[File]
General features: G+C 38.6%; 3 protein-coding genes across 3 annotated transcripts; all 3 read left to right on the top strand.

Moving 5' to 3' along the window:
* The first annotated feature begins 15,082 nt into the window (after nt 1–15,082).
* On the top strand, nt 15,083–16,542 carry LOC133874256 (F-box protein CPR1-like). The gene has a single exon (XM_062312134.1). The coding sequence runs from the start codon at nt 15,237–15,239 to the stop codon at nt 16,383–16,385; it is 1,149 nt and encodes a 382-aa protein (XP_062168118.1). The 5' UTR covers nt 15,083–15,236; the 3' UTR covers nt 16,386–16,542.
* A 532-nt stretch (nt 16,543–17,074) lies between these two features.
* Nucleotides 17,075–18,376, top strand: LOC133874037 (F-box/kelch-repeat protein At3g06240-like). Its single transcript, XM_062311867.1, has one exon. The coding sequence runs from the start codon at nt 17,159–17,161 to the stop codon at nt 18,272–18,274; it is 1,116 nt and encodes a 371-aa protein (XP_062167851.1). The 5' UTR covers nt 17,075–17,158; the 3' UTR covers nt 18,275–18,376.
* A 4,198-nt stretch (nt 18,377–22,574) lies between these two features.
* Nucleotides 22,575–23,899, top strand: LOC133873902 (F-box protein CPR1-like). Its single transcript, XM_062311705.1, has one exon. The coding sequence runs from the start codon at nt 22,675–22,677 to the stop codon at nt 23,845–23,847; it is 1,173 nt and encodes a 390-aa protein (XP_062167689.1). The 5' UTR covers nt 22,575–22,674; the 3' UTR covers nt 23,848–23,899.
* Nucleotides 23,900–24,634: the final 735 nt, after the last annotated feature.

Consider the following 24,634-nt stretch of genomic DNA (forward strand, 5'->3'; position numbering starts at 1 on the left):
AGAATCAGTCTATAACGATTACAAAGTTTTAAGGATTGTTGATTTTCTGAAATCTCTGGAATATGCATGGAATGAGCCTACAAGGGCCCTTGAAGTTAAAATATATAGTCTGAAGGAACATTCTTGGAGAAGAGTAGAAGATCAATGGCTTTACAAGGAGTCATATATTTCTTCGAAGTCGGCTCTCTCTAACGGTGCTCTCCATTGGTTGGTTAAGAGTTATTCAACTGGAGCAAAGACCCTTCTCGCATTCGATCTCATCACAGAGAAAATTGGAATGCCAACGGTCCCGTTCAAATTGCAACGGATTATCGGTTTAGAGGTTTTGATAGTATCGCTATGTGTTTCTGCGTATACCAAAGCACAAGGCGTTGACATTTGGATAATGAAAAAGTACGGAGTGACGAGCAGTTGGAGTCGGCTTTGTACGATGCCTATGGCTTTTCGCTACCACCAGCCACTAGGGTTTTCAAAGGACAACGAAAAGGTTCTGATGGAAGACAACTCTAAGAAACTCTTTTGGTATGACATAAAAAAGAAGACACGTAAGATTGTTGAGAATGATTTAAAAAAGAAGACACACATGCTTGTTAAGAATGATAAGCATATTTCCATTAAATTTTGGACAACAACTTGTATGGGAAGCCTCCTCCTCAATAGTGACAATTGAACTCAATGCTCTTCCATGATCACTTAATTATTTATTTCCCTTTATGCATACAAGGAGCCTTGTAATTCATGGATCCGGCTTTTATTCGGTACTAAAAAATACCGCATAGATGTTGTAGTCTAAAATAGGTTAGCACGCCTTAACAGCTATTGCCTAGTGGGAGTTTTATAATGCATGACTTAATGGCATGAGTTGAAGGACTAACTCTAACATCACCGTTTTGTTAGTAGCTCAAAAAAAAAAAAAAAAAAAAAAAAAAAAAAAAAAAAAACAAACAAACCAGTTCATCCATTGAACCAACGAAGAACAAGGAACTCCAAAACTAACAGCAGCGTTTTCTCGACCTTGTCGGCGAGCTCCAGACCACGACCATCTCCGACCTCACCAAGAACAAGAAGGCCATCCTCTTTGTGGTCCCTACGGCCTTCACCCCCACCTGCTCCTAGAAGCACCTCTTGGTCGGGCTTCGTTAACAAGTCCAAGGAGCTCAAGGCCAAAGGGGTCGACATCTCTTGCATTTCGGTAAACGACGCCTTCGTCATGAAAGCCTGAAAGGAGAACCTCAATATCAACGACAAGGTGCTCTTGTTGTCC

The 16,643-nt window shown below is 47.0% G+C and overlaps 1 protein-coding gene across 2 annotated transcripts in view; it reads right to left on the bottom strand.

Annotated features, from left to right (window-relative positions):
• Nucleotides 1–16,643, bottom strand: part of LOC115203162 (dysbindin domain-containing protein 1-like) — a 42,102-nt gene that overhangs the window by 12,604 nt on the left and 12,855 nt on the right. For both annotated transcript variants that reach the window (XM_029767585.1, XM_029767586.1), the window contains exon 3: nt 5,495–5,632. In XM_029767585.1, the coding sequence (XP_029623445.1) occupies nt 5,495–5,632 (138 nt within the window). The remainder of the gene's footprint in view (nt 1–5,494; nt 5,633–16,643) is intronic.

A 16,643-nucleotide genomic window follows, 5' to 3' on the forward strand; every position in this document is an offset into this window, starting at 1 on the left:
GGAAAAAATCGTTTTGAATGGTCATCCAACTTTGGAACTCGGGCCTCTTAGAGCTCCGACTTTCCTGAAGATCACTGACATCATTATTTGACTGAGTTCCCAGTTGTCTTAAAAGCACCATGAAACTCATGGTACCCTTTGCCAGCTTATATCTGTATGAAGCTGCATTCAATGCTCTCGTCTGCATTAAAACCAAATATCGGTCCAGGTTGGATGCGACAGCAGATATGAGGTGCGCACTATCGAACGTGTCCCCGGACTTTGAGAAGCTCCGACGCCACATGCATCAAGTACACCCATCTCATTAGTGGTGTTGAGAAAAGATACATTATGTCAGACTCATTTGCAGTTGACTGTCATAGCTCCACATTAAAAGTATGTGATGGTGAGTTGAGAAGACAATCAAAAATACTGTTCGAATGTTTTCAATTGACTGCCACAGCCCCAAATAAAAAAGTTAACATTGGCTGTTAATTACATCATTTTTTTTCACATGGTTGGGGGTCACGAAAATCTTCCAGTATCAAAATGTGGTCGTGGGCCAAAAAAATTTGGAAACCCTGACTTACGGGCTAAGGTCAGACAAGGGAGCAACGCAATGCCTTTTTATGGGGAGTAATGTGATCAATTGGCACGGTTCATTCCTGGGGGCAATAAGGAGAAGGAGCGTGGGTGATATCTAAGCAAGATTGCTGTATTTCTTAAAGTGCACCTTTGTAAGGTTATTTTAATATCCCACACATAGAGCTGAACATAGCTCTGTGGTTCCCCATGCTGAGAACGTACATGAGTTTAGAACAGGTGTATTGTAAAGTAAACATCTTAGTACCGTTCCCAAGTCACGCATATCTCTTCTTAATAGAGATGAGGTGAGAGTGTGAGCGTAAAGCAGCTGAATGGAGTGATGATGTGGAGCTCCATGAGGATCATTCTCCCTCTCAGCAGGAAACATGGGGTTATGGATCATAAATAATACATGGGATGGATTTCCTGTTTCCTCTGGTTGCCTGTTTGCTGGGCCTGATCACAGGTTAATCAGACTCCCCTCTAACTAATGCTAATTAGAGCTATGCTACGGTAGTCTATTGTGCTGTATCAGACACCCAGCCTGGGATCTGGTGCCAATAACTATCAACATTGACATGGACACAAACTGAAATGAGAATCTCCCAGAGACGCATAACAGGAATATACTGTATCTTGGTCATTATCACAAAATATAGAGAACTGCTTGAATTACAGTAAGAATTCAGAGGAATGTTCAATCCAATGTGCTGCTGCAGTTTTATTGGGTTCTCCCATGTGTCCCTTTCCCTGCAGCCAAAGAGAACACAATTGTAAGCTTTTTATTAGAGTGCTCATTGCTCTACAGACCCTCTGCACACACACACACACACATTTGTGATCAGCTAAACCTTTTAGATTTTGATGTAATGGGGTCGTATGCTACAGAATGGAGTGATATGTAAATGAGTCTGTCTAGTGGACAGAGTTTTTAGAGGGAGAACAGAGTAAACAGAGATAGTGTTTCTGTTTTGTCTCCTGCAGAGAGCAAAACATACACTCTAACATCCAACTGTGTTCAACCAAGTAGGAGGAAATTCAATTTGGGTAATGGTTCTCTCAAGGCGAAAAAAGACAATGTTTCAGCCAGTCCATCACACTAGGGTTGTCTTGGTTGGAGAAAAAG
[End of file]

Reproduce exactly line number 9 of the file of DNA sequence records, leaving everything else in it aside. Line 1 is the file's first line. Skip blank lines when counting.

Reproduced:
* Nucleotides 23,900–24,634: the final 735 nt, after the last annotated feature.